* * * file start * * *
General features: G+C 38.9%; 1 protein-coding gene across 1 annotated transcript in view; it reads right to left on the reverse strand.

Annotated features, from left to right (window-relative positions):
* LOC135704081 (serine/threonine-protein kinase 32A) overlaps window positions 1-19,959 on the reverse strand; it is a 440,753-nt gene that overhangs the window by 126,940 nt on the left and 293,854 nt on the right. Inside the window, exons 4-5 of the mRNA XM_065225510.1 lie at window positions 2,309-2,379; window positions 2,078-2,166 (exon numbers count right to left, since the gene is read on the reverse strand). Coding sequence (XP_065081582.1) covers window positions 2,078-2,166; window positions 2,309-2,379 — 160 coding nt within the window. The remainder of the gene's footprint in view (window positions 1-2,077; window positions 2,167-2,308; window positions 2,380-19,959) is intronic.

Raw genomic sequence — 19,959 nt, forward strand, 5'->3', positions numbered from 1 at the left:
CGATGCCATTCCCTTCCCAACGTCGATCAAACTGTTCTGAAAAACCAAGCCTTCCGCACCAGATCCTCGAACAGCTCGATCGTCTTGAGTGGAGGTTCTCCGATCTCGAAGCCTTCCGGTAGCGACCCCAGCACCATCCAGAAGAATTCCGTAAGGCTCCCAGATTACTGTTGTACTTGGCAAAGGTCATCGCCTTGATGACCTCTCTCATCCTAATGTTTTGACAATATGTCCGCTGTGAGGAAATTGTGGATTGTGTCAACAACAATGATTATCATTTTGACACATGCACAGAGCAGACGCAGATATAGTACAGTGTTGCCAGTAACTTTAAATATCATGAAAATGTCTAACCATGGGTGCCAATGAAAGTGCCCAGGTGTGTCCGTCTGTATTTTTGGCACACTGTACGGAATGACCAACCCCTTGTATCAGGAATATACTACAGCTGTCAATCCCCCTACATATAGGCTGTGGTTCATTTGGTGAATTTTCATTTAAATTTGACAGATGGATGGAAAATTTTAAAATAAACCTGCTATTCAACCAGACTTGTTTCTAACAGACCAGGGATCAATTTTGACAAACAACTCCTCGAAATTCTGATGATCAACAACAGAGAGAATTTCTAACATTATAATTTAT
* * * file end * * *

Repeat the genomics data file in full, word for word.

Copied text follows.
General features: G+C 38.9%; 1 protein-coding gene across 1 annotated transcript in view; it reads right to left on the reverse strand.

Annotated features, from left to right (window-relative positions):
* LOC135704081 (serine/threonine-protein kinase 32A) overlaps window positions 1-19,959 on the reverse strand; it is a 440,753-nt gene that overhangs the window by 126,940 nt on the left and 293,854 nt on the right. Inside the window, exons 4-5 of the mRNA XM_065225510.1 lie at window positions 2,309-2,379; window positions 2,078-2,166 (exon numbers count right to left, since the gene is read on the reverse strand). Coding sequence (XP_065081582.1) covers window positions 2,078-2,166; window positions 2,309-2,379 — 160 coding nt within the window. The remainder of the gene's footprint in view (window positions 1-2,077; window positions 2,167-2,308; window positions 2,380-19,959) is intronic.

Raw genomic sequence — 19,959 nt, forward strand, 5'->3', positions numbered from 1 at the left:
CGATGCCATTCCCTTCCCAACGTCGATCAAACTGTTCTGAAAAACCAAGCCTTCCGCACCAGATCCTCGAACAGCTCGATCGTCTTGAGTGGAGGTTCTCCGATCTCGAAGCCTTCCGGTAGCGACCCCAGCACCATCCAGAAGAATTCCGTAAGGCTCCCAGATTACTGTTGTACTTGGCAAAGGTCATCGCCTTGATGACCTCTCTCATCCTAATGTTTTGACAATATGTCCGCTGTGAGGAAATTGTGGATTGTGTCAACAACAATGATTATCATTTTGACACATGCACAGAGCAGACGCAGATATAGTACAGTGTTGCCAGTAACTTTAAATATCATGAAAATGTCTAACCATGGGTGCCAATGAAAGTGCCCAGGTGTGTCCGTCTGTATTTTTGGCACACTGTACGGAATGACCAACCCCTTGTATCAGGAATATACTACAGCTGTCAATCCCCCTACATATAGGCTGTGGTTCATTTGGTGAATTTTCATTTAAATTTGACAGATGGATGGAAAATTTTAAAATAAACCTGCTATTCAACCAGACTTGTTTCTAACAGACCAGGGATCAATTTTGACAAACAACTCCTCGAAATTCTGATGATCAACAACAGAGAGAATTTCTAACATTATAATTTAT